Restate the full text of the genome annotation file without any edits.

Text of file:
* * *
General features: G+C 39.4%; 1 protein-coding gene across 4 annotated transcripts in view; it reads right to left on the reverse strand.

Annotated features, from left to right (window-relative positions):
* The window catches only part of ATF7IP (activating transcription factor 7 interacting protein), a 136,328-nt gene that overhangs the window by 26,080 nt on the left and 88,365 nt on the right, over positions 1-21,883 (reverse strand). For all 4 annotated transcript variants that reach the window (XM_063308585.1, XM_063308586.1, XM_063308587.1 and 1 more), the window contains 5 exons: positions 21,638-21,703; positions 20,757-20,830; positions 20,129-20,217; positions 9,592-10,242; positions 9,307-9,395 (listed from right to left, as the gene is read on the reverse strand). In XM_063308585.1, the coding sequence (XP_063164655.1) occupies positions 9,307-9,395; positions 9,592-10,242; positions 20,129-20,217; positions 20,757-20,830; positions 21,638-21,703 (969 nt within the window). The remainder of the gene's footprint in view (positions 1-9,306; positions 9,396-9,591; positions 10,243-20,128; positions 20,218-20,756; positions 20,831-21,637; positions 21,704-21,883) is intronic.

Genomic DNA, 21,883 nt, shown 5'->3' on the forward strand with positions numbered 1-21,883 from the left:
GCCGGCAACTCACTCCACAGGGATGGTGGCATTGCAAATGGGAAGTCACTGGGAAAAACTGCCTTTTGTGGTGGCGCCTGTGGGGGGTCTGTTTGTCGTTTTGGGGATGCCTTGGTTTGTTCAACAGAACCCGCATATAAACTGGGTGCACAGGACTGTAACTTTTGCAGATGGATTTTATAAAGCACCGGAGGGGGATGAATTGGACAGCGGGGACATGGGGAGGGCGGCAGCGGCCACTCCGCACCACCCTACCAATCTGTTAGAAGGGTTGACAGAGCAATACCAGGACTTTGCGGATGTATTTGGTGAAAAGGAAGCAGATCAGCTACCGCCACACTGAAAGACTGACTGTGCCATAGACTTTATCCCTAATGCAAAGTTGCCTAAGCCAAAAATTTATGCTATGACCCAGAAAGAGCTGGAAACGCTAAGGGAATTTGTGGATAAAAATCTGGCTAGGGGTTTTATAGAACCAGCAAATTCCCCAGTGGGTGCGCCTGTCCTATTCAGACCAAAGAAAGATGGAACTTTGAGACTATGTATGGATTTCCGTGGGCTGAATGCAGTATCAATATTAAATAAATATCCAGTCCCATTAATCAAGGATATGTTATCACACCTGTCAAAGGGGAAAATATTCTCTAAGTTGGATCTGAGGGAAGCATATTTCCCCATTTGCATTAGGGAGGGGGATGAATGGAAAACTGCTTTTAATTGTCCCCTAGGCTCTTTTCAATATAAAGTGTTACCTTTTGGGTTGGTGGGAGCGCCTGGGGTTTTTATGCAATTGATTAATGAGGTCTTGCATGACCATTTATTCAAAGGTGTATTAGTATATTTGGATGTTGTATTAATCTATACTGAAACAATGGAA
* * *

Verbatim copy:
General features: G+C 39.4%; 1 protein-coding gene across 4 annotated transcripts in view; it reads right to left on the reverse strand.

Annotated features, from left to right (window-relative positions):
* The window catches only part of ATF7IP (activating transcription factor 7 interacting protein), a 136,328-nt gene that overhangs the window by 26,080 nt on the left and 88,365 nt on the right, over positions 1-21,883 (reverse strand). For all 4 annotated transcript variants that reach the window (XM_063308585.1, XM_063308586.1, XM_063308587.1 and 1 more), the window contains 5 exons: positions 21,638-21,703; positions 20,757-20,830; positions 20,129-20,217; positions 9,592-10,242; positions 9,307-9,395 (listed from right to left, as the gene is read on the reverse strand). In XM_063308585.1, the coding sequence (XP_063164655.1) occupies positions 9,307-9,395; positions 9,592-10,242; positions 20,129-20,217; positions 20,757-20,830; positions 21,638-21,703 (969 nt within the window). The remainder of the gene's footprint in view (positions 1-9,306; positions 9,396-9,591; positions 10,243-20,128; positions 20,218-20,756; positions 20,831-21,637; positions 21,704-21,883) is intronic.

Genomic DNA, 21,883 nt, shown 5'->3' on the forward strand with positions numbered 1-21,883 from the left:
GCCGGCAACTCACTCCACAGGGATGGTGGCATTGCAAATGGGAAGTCACTGGGAAAAACTGCCTTTTGTGGTGGCGCCTGTGGGGGGTCTGTTTGTCGTTTTGGGGATGCCTTGGTTTGTTCAACAGAACCCGCATATAAACTGGGTGCACAGGACTGTAACTTTTGCAGATGGATTTTATAAAGCACCGGAGGGGGATGAATTGGACAGCGGGGACATGGGGAGGGCGGCAGCGGCCACTCCGCACCACCCTACCAATCTGTTAGAAGGGTTGACAGAGCAATACCAGGACTTTGCGGATGTATTTGGTGAAAAGGAAGCAGATCAGCTACCGCCACACTGAAAGACTGACTGTGCCATAGACTTTATCCCTAATGCAAAGTTGCCTAAGCCAAAAATTTATGCTATGACCCAGAAAGAGCTGGAAACGCTAAGGGAATTTGTGGATAAAAATCTGGCTAGGGGTTTTATAGAACCAGCAAATTCCCCAGTGGGTGCGCCTGTCCTATTCAGACCAAAGAAAGATGGAACTTTGAGACTATGTATGGATTTCCGTGGGCTGAATGCAGTATCAATATTAAATAAATATCCAGTCCCATTAATCAAGGATATGTTATCACACCTGTCAAAGGGGAAAATATTCTCTAAGTTGGATCTGAGGGAAGCATATTTCCCCATTTGCATTAGGGAGGGGGATGAATGGAAAACTGCTTTTAATTGTCCCCTAGGCTCTTTTCAATATAAAGTGTTACCTTTTGGGTTGGTGGGAGCGCCTGGGGTTTTTATGCAATTGATTAATGAGGTCTTGCATGACCATTTATTCAAAGGTGTATTAGTATATTTGGATGTTGTATTAATCTATACTGAAACAATGGAA